And some of the objections cash-only businesses have to cards seem to use to be a hangover from a decade ago when banks charged a lot more for the service, and when people who paid by card in the pub were amateurs and freaks.

It used to mean five minutes of faffing around with signatures and pin numbers, holding up the line. Sometimes, there’d also be another minute or two of trying to get up to the limit for paying by card without an additional charge – “What are your most expensive crisps?” Nowadays, it’s a quick one-handed tap and done, and its people fiddling with coins and waiting for change who seem to cause a delay.

Fundamentally, though, we bridle at the idea of businesses doing only one, or only the other, because it’s convenient for them, rather than offering both with the convenience of their customers in mind.

Writing About Pubs

Last night we won a gold tankard from the British Guild of Beer Writers for writing about pubs.

Though we’ve yet to receive the post-mortem notes we assume this was primarily for 20th Century Pub which, in case you haven’t heard, is a 230-page run through how pubs have changed in the past century or so.

Oscars™-style, we’d like take this opportunity to thank Jo Copestick and Tim Webb for taking a punt on publishing it, and Dale Tomlinson for his excellent work on the design.

We worked hard on it and would love people to read it. Please buy a copy, or ask your local library to get it in, or borrow it from a mate, or dip into the copy on the shelf at the Drapers Arms. There’s even an extract here you can read for free.

As well as the book, though, we also submitted:

We know that when this new category was announced there was some concern that, being sponsored by the pro-pub campaign Long Live the Local, it might reward only cheerfully uncritical writing about pubs but we think our win proves that fear unfounded.

Now, perhaps for 2019, we’ll pull the balance back from pubs to beer a bit.

And maybe, just maybe, we’ll have another think about that book on the history of lager in Britain we’ve been wanting to write for a few years. A trilogy sounds quite good right now.

Notable Pubs: The Milestone, Exeter, 1985-1988

"Pub with no beer"

There have been repeated attempts to test the idea that the identity of the pub need not be tied to alcohol. The Milestone, which opened in Exeter in 1985, was one such experiment.

On the bookshelf at the Drapers lurks a yellowing copy of the Wordsworth Dictionary of Pub Names, a cheap 1990s reprint of a book by Leslie Dunkling and Gordon Wright first published in 1987. The naming of pubs is an area of study requiring more pinches of salt than most, and the book is not without its inaccuracies, but flipping through it over our Sunday night pints, we often find some nugget or other, and that’s how we first heard of the Milestone:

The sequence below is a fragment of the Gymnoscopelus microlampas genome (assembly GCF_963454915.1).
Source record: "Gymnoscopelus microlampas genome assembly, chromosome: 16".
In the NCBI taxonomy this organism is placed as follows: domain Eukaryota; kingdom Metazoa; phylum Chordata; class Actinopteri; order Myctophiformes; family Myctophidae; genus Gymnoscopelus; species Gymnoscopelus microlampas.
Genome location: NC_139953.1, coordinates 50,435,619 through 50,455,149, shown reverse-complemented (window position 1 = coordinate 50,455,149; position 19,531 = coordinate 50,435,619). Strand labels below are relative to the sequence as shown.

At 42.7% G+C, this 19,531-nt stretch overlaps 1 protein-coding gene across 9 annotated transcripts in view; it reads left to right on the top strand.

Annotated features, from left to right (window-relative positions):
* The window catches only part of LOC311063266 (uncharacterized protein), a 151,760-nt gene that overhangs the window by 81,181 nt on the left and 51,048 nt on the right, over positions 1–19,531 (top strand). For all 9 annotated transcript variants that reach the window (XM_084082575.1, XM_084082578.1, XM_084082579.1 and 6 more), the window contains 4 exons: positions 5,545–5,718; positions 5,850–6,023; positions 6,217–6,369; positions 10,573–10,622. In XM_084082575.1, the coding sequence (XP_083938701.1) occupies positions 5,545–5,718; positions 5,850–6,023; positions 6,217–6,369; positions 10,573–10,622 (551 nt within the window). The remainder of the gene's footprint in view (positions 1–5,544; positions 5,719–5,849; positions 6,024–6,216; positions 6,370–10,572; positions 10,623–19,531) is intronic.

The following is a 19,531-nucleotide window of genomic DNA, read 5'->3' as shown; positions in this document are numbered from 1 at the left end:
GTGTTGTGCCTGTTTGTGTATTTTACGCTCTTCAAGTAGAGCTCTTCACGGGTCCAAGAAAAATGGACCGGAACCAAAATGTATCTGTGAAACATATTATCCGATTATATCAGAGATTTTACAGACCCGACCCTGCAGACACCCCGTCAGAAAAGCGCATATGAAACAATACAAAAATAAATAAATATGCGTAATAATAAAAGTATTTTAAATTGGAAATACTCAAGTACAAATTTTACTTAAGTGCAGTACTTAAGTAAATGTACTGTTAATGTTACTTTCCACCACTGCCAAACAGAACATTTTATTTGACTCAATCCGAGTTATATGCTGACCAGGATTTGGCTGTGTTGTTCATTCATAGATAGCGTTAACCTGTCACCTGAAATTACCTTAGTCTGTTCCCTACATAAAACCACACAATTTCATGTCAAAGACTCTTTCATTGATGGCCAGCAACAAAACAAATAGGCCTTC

The pub sells only soft drinks, non-alcoholic beers and wines. It was set up in 1985 by the Devon Council on Alcoholism and the Exeter Community Alcohol team to help people with a drink problem. It is in the basement of an office block, and those who named it clearly see it as a highly significant step.

A contemporary report from the Liverpool Echo (20/11/1985) offers more information:

Mr Murray French, chairman of Exeter District Health Authority, will pull the first pint — or rather pour the first soft drink — at noon [today].

The pub, complete with pool table, dart board and the usual bar fittings, is the brain child of Exeter Community Alcohol Team.

Mr Stan Ford, executive director of Devon Council on Alcoholism, said: “The main aim is to provide an environment where people can get the atmosphere of a pub without alcohol.

“A lot of my clients have asked where they could go if they stopped drinking. There was nowhere. Now there is.”

Laudable as this might sound, it’s hard to imagine anyone convincing friends who are still drinking (possibly heavily) to come to a teetotal pub, and however convincing the facsimile, there’s no denying that an air of merriness is an essential part of the pleasure of the pub.

Without booze, it will just feel like a youth club, won’t it?

There’s a certain inevitability to the next mention we can find in the newspaper archives, from the same newspaper for 25 October 1988:

MILLSTONE

Britain’s first alcohol-free pub, the Milestone in Exeter, Devon, is to close next month after three years. It failed to attract enough custom.

This feels like the kind of thing that might have generated the odd academic paper or official study but, if so, we can’t find them online, on this side of a paywall.

It would certainly be interesting to see pictures of the Milestone, or to hear from anyone who remembers (not) drinking there.